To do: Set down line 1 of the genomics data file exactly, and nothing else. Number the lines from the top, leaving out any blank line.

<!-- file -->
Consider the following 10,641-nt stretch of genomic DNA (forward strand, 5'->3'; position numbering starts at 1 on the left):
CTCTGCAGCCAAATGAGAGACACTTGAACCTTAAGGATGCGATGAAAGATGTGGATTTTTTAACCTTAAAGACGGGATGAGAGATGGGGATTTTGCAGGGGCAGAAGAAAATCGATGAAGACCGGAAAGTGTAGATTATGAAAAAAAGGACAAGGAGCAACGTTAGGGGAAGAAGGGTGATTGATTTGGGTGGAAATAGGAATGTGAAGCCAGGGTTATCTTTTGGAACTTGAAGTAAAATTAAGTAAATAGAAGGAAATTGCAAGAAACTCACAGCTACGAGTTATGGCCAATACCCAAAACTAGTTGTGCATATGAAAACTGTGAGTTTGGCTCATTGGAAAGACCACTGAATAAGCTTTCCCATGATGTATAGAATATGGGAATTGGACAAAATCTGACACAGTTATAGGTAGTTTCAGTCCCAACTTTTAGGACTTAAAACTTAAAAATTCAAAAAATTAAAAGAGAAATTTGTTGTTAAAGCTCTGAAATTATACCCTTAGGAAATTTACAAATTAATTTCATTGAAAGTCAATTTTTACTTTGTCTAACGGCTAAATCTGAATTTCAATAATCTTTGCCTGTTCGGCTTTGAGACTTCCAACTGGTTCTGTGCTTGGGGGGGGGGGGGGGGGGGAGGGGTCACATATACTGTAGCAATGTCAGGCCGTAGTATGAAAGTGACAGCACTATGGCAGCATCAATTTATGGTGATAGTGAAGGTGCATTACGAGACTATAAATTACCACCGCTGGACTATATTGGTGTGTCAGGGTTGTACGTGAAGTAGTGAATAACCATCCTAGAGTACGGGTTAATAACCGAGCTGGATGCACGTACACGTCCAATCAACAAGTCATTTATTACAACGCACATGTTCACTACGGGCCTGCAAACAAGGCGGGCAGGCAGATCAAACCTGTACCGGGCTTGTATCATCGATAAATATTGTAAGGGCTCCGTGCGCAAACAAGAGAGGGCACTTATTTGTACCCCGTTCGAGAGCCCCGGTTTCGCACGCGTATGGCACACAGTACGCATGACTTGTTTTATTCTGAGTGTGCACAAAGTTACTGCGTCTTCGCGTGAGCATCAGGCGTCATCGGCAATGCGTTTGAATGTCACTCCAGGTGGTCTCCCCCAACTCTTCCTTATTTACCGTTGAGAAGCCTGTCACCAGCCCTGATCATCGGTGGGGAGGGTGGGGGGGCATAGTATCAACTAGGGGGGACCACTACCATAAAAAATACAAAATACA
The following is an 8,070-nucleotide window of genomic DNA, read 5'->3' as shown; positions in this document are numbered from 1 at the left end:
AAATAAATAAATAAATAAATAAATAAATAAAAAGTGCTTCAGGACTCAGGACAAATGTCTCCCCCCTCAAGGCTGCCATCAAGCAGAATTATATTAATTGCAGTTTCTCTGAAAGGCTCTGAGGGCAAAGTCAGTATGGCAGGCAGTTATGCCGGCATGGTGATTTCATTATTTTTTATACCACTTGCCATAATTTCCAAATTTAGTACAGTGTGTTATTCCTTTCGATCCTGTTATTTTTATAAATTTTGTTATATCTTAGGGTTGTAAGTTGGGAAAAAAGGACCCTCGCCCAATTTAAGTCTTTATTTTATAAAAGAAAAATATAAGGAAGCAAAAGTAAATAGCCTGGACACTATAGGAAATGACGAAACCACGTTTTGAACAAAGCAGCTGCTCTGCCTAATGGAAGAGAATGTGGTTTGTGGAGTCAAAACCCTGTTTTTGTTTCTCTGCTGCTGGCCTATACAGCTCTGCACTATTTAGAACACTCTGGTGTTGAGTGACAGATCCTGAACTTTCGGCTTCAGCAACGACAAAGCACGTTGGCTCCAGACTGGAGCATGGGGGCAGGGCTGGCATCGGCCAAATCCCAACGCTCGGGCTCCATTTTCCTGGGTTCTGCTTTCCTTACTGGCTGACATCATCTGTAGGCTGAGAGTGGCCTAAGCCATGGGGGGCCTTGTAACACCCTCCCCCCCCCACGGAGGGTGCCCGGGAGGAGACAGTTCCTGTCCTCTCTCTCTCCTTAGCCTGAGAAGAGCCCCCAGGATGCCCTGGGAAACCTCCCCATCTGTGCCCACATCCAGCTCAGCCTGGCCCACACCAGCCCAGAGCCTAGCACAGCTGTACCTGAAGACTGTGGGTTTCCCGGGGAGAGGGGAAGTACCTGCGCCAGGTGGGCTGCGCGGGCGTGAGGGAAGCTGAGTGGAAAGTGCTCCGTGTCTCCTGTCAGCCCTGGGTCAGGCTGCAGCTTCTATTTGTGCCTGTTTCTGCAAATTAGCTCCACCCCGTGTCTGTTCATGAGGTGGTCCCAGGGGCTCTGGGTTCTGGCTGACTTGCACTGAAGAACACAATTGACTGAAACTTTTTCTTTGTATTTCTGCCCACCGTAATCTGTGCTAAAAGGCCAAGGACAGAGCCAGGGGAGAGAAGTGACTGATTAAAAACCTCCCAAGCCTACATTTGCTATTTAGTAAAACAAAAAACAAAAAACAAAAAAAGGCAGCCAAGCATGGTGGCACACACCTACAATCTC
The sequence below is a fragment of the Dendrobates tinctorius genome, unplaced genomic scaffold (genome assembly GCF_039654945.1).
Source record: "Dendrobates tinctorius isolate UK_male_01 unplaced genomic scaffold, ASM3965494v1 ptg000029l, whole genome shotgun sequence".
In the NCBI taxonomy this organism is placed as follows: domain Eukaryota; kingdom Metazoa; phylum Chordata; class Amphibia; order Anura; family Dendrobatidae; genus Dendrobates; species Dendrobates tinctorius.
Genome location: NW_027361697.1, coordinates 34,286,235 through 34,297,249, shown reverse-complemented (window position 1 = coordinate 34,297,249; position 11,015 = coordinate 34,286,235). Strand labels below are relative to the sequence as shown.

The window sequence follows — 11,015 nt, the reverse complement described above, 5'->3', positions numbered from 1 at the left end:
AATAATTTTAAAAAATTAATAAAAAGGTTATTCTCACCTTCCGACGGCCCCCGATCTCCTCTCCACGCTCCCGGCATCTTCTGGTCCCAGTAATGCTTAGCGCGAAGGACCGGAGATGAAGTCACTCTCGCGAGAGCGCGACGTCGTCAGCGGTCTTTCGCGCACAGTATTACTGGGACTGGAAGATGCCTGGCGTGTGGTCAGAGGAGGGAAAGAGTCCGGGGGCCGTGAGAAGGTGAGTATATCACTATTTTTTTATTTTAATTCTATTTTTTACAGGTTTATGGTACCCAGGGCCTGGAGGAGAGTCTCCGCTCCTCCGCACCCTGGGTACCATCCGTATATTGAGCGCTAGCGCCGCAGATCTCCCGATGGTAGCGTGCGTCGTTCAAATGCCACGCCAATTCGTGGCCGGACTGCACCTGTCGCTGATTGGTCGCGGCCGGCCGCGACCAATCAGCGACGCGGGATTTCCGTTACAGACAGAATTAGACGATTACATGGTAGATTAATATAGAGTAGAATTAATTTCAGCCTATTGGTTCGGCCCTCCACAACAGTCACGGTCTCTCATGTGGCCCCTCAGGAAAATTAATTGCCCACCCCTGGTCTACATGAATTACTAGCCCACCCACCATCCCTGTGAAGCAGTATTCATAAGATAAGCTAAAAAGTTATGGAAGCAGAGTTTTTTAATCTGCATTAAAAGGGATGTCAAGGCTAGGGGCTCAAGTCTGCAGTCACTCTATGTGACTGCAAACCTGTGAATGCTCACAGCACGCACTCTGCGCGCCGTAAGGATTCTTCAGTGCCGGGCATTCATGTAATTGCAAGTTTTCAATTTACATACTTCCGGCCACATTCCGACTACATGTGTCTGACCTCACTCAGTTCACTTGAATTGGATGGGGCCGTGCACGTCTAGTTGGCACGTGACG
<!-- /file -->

Consider the following 10,641-nt stretch of genomic DNA (forward strand, 5'->3'; position numbering starts at 1 on the left):